The history of the Virgin Islands is woven into a rich tapestry of tales. It all started with Christopher Columbus' second voyage in 1493. He first sighted St. Croix, which he named Santa Cruz and claimed for Spain. Sailing further North, he found endless islands and christened them Las Islas Virgenes - The Virgin Islands. After this excitement, the islands drowsed on, stirred only by an occassional passing buccaneer or explorer. In the 1600's European powers continued to claim and settle Caribbean islands. At various times, Holland, France, England, Spain, Denmark and the Knights of Malta all wanted to possess the Virgin Islands. In 1671, Denmark clearly ruled St. Thomas, establishing the first permanent settlement there. In 1685, the Danes signed a treaty with the Dutchy of Brandenburg to allow the Brandenburg American Company to establish a slave-trading post on the island. At about the same time, the early governors gave their tacit approval to the use of St. Thomas as a pirate refuge, knowing that the local merchants would benefit from the open sale of pirate booty on the city streets. But while piracy ceased to be a factor in the island's economy in the early 19th century, the slave trade continued until 1848. From 1700 to 1750, when piracy already was on the wane, legitimate trade was on the upswing and prosperous merchants replaced buccaneers on Dronnigens Gade (Main Street) in Charlotte Amalie. By 1718 they Denmark's island settlements expanded to St. John. A fort was constructed in Coral Bay, one of the safest harbors in the Caribbean. In 1733, Denmark arranged to purchase St. Croix from France, uniting the three Virgin Islands of today. During this colonial period, St. Thomas was known as a shopper's paradise for pirates and buccaneers, who perched atop the mountains to "spyglass" approaching ships. The most famous and colorful was Edward Teach, known as Blackbeard. Legand has it that he sipped rum laced with gunpowder from his stronghold at Blackbeard's Tower. The Danish Crown declared St. Thomas a free port in 1724. Throughout the 18th century the islands prospered with sugar plantations and St. Thomas became a major trading emporium until 1848 when Denmark abolished slavery. The United States bought the islands in 1917, as part of its military defense strategy, for $25 million. The US wanted to prevent the islands from becoming a German sub base. But not until 1927 were residents granted U.S. citizenship. During World War II, St. Thomas was developed as a defense base. When World War II ended, St. Thomas moved into a new position of eminence as a tourist mecca. The Military and the Interior Department managed the territory until the passage of the Organic Act in 1936. Today, the islands are a choice port of call among cruise lines and a popular vacation destination. Although the islands hard hit by Hurricane Marilyn in September 1995, the islands' hotels, shops and attractions have recovered from the storm. On of the latest signs of the islands' growth was the official addition of Water Island to the Virgin Islands in 1996. Located just off the southern coast of St Thomas, the island belonged to the U.S. Department of the Interior, who received title from the U.S. Army in 1952. Once a strategic military base during World War II, the island is a tranquil retreat with secluded beaches and resorts, making it a soothing addition to the Virgin Island's Charms.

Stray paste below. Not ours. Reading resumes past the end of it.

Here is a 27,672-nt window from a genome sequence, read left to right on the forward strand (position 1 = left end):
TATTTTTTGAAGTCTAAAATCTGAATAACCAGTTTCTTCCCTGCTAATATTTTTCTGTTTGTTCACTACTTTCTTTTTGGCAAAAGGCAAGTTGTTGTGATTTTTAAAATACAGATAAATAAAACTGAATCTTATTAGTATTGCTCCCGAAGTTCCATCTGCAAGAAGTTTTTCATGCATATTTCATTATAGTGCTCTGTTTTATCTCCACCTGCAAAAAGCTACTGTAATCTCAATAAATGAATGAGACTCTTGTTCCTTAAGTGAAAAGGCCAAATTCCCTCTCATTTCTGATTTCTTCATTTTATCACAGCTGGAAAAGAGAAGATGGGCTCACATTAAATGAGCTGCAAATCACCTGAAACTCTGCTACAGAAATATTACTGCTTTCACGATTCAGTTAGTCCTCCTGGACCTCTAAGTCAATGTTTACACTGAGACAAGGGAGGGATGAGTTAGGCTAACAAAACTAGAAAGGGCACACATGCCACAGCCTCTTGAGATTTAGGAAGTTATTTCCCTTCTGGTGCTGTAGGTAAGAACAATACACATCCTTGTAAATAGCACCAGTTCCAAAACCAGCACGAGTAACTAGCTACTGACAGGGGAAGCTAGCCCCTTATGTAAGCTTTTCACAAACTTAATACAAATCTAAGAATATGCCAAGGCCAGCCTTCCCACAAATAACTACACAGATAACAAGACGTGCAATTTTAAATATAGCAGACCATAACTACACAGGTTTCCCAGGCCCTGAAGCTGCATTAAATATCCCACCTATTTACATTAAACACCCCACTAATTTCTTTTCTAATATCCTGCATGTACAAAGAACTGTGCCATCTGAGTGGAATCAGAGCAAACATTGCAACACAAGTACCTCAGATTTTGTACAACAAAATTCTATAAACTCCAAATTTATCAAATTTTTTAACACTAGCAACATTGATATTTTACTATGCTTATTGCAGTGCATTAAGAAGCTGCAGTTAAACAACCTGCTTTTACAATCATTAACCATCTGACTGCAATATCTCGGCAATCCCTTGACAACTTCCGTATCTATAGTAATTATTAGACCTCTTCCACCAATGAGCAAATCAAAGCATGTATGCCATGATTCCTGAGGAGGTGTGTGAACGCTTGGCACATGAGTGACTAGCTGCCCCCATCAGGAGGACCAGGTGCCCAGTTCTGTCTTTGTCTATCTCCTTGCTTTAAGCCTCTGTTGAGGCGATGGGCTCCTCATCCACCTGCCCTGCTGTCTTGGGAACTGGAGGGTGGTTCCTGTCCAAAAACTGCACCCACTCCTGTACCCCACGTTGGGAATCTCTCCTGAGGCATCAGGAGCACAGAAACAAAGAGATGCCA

People of Virgin Islands - US

Population: 122,211 (July 2001 est.) Age structure: 0-14 years: 27.27% (male 17,121; female 16,204) 15-64 years: 63.92% (male 35,391; female 42,727) 65 years and over: 8.81% (male 4,638; female 6,130) (2001 est.) Population growth rate: 1.06% (2001 est.) Birth rate: 15.9 births/1,000 population (2001 est.) Death rate: 5.47 deaths/1,000 population (2001 est.) Net migration rate: 0.12 migrant(s)/1,000 population (2001 est.) Sex ratio: at birth: 1.06 male(s)/female under 15 years: 1.06 male(s)/female 15-64 years: 0.83 male(s)/female 65 years and over: 0.76 male(s)/female total population: 0.88 male(s)/female (2001 est.) Infant mortality rate: 9.43 deaths/1,000 live births (2001 est.) Life expectancy at birth: total population: 78.27 years male: 74.38 years female: 82.39 years (2001 est.) Total fertility rate: 2.25 children born/woman (2001 est.) HIV/AIDS - adult prevalence rate: NA% HIV/AIDS - people living with HIV/AIDS: NA HIV/AIDS - deaths: NA Nationality: noun: Virgin Islander(s) adjective: Virgin Islander Ethnic groups: black 80%, white 15%, other 5% note: West Indian (45% born in the Virgin Islands and 29% born elsewhere in the West Indies) 74%, US mainland 13%, Puerto Rican 5%, other 8% Religions: Baptist 42%, Roman Catholic 34%, Episcopalian 17%, other 7% Languages: English (official), Spanish, Creole Literacy: definition: NA total population: NA% male: NA% female: NA%